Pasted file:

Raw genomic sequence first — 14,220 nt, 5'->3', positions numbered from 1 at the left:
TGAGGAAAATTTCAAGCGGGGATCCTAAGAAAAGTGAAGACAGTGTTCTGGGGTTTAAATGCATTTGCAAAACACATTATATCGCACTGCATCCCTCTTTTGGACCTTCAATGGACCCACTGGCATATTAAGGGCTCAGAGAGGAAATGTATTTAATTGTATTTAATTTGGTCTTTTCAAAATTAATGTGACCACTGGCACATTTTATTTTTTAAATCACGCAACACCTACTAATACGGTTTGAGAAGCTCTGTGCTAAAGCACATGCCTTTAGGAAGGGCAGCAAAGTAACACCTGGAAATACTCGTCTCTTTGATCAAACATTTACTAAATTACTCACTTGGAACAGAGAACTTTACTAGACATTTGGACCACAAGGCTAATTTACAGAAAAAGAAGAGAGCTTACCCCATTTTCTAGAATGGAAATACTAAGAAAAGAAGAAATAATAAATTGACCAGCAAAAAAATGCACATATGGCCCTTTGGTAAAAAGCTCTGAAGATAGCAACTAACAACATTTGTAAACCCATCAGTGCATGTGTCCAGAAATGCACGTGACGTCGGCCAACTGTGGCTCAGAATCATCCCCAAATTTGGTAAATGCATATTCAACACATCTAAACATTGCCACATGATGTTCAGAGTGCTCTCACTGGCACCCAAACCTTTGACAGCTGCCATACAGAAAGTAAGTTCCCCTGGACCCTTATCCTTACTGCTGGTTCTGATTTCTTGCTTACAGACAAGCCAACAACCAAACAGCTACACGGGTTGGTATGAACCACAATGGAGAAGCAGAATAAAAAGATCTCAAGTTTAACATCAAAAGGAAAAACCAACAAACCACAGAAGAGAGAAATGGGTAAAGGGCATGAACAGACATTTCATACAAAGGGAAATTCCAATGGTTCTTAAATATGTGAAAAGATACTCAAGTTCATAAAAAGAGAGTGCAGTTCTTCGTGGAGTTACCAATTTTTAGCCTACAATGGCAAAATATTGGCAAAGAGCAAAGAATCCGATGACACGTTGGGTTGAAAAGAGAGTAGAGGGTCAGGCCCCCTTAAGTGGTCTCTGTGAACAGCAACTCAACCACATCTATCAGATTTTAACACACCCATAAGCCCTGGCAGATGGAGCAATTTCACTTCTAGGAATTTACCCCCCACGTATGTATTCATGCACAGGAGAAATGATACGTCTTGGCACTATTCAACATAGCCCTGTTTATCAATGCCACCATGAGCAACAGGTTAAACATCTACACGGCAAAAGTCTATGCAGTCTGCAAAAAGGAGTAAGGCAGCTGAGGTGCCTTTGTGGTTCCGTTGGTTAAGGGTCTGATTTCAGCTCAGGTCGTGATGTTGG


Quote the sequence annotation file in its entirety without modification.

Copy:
Raw genomic sequence first — 14,220 nt, 5'->3', positions numbered from 1 at the left:
TGAGGAAAATTTCAAGCGGGGATCCTAAGAAAAGTGAAGACAGTGTTCTGGGGTTTAAATGCATTTGCAAAACACATTATATCGCACTGCATCCCTCTTTTGGACCTTCAATGGACCCACTGGCATATTAAGGGCTCAGAGAGGAAATGTATTTAATTGTATTTAATTTGGTCTTTTCAAAATTAATGTGACCACTGGCACATTTTATTTTTTAAATCACGCAACACCTACTAATACGGTTTGAGAAGCTCTGTGCTAAAGCACATGCCTTTAGGAAGGGCAGCAAAGTAACACCTGGAAATACTCGTCTCTTTGATCAAACATTTACTAAATTACTCACTTGGAACAGAGAACTTTACTAGACATTTGGACCACAAGGCTAATTTACAGAAAAAGAAGAGAGCTTACCCCATTTTCTAGAATGGAAATACTAAGAAAAGAAGAAATAATAAATTGACCAGCAAAAAAATGCACATATGGCCCTTTGGTAAAAAGCTCTGAAGATAGCAACTAACAACATTTGTAAACCCATCAGTGCATGTGTCCAGAAATGCACGTGACGTCGGCCAACTGTGGCTCAGAATCATCCCCAAATTTGGTAAATGCATATTCAACACATCTAAACATTGCCACATGATGTTCAGAGTGCTCTCACTGGCACCCAAACCTTTGACAGCTGCCATACAGAAAGTAAGTTCCCCTGGACCCTTATCCTTACTGCTGGTTCTGATTTCTTGCTTACAGACAAGCCAACAACCAAACAGCTACACGGGTTGGTATGAACCACAATGGAGAAGCAGAATAAAAAGATCTCAAGTTTAACATCAAAAGGAAAAACCAACAAACCACAGAAGAGAGAAATGGGTAAAGGGCATGAACAGACATTTCATACAAAGGGAAATTCCAATGGTTCTTAAATATGTGAAAAGATACTCAAGTTCATAAAAAGAGAGTGCAGTTCTTCGTGGAGTTACCAATTTTTAGCCTACAATGGCAAAATATTGGCAAAGAGCAAAGAATCCGATGACACGTTGGGTTGAAAAGAGAGTAGAGGGTCAGGCCCCCTTAAGTGGTCTCTGTGAACAGCAACTCAACCACATCTATCAGATTTTAACACACCCATAAGCCCTGGCAGATGGAGCAATTTCACTTCTAGGAATTTACCCCCCACGTATGTATTCATGCACAGGAGAAATGATACGTCTTGGCACTATTCAACATAGCCCTGTTTATCAATGCCACCATGAGCAACAGGTTAAACATCTACACGGCAAAAGTCTATGCAGTCTGCAAAAAGGAGTAAGGCAGCTGAGGTGCCTTTGTGGTTCCGTTGGTTAAGGGTCTGATTTCAGCTCAGGTCGTGATGTTGG